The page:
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Dan Osman was a MASTER rigger. His miscalculation on his final jump has been blamed on the park service's handling of the incident. He was not in the right frame of mind to make the judgement call he made after spending several days(weeks??) in the Valley jail- and he was never charged with a crime. Upon release the park demanded that he go up and remove his rig right then, thus thrusting him into a situation that he was clearly not ready to be in.
None of that matters now, the climbing community lost a very good source of knowledge and inspiration with his death.
For anyone Questioning his motive's and risk taking...COME ON!!!
You can die sitting on the couch eating potato chips!!!
josh


darkside


Oct 4, 2003, 10:37 AM
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In reply to:
idiot!...selfish motives left a daughter fatherless. As climbers we all experience some degree of risk which should (as a parent) never outweigh our primary obligation to our children. It is a shame that he died in a tragic way, but even more shameful that his daughter will grow up with only a memory of her father.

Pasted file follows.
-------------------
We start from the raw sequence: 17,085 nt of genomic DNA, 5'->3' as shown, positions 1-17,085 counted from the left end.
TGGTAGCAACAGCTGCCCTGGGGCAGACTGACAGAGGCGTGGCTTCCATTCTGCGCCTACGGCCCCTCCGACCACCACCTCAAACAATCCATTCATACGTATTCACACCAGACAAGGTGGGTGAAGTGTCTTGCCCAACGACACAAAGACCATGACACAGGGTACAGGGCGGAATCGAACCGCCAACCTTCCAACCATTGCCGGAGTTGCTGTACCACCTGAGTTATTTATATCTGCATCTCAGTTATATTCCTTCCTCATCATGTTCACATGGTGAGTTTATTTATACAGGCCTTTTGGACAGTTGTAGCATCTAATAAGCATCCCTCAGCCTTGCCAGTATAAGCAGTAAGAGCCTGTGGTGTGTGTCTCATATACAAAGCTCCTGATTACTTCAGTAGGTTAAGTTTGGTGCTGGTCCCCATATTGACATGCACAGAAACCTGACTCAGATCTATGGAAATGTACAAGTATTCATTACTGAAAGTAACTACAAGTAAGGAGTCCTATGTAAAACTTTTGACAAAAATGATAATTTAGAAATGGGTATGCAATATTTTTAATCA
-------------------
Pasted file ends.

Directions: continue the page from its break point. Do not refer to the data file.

I was trying to understand where this comment came from so I checked your profile. My first thought was that you were trolling, or showing some sort of fake rightous indignation. Then I saw you are a father and suspected that fact to be the source of the comment, until the pic downloaded. I then wondered how someone making such condemnations would allow his daughter to climb so high as to fall in such way. As with the Osman case though, I do not have the whole picture, and as such it is not right for me to attempt to sit in judgement on how you allow your daughter to get into such a fall.

Climbing is inherantly dangerous with some forms of climbing being more so than others. Every climber has to minimize and handle those risks to where they are acceptable. Most climbers can look at another and think that the other is taking unacceptable risks because those risks are more than personally acceptable. This is how boundaries are pushed though.